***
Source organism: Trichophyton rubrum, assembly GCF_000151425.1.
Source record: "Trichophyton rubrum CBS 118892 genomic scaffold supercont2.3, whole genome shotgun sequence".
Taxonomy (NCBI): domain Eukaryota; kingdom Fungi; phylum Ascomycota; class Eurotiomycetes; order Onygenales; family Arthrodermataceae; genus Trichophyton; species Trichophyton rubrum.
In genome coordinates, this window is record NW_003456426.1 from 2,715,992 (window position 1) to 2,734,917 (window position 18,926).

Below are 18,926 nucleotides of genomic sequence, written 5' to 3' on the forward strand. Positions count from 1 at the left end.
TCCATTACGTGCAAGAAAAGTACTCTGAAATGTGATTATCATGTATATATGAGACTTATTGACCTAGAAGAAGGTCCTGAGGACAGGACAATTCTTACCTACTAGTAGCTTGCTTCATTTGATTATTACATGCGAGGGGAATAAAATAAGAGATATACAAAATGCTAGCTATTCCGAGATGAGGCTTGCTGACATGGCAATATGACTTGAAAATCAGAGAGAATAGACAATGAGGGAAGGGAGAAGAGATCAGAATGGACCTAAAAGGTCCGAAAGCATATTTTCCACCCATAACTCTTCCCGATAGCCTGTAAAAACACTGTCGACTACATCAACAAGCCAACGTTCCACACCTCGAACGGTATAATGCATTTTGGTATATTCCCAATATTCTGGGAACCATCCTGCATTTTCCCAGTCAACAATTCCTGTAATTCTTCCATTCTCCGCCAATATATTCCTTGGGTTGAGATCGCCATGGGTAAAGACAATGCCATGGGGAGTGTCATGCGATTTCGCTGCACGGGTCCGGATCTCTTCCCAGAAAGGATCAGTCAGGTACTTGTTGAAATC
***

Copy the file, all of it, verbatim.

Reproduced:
Source organism: Trichophyton rubrum, assembly GCF_000151425.1.
Source record: "Trichophyton rubrum CBS 118892 genomic scaffold supercont2.3, whole genome shotgun sequence".
Taxonomy (NCBI): domain Eukaryota; kingdom Fungi; phylum Ascomycota; class Eurotiomycetes; order Onygenales; family Arthrodermataceae; genus Trichophyton; species Trichophyton rubrum.
In genome coordinates, this window is record NW_003456426.1 from 2,715,992 (window position 1) to 2,734,917 (window position 18,926).

Below are 18,926 nucleotides of genomic sequence, written 5' to 3' on the forward strand. Positions count from 1 at the left end.
TCCATTACGTGCAAGAAAAGTACTCTGAAATGTGATTATCATGTATATATGAGACTTATTGACCTAGAAGAAGGTCCTGAGGACAGGACAATTCTTACCTACTAGTAGCTTGCTTCATTTGATTATTACATGCGAGGGGAATAAAATAAGAGATATACAAAATGCTAGCTATTCCGAGATGAGGCTTGCTGACATGGCAATATGACTTGAAAATCAGAGAGAATAGACAATGAGGGAAGGGAGAAGAGATCAGAATGGACCTAAAAGGTCCGAAAGCATATTTTCCACCCATAACTCTTCCCGATAGCCTGTAAAAACACTGTCGACTACATCAACAAGCCAACGTTCCACACCTCGAACGGTATAATGCATTTTGGTATATTCCCAATATTCTGGGAACCATCCTGCATTTTCCCAGTCAACAATTCCTGTAATTCTTCCATTCTCCGCCAATATATTCCTTGGGTTGAGATCGCCATGGGTAAAGACAATGCCATGGGGAGTGTCATGCGATTTCGCTGCACGGGTCCGGATCTCTTCCCAGAAAGGATCAGTCAGGTACTTGTTGAAATC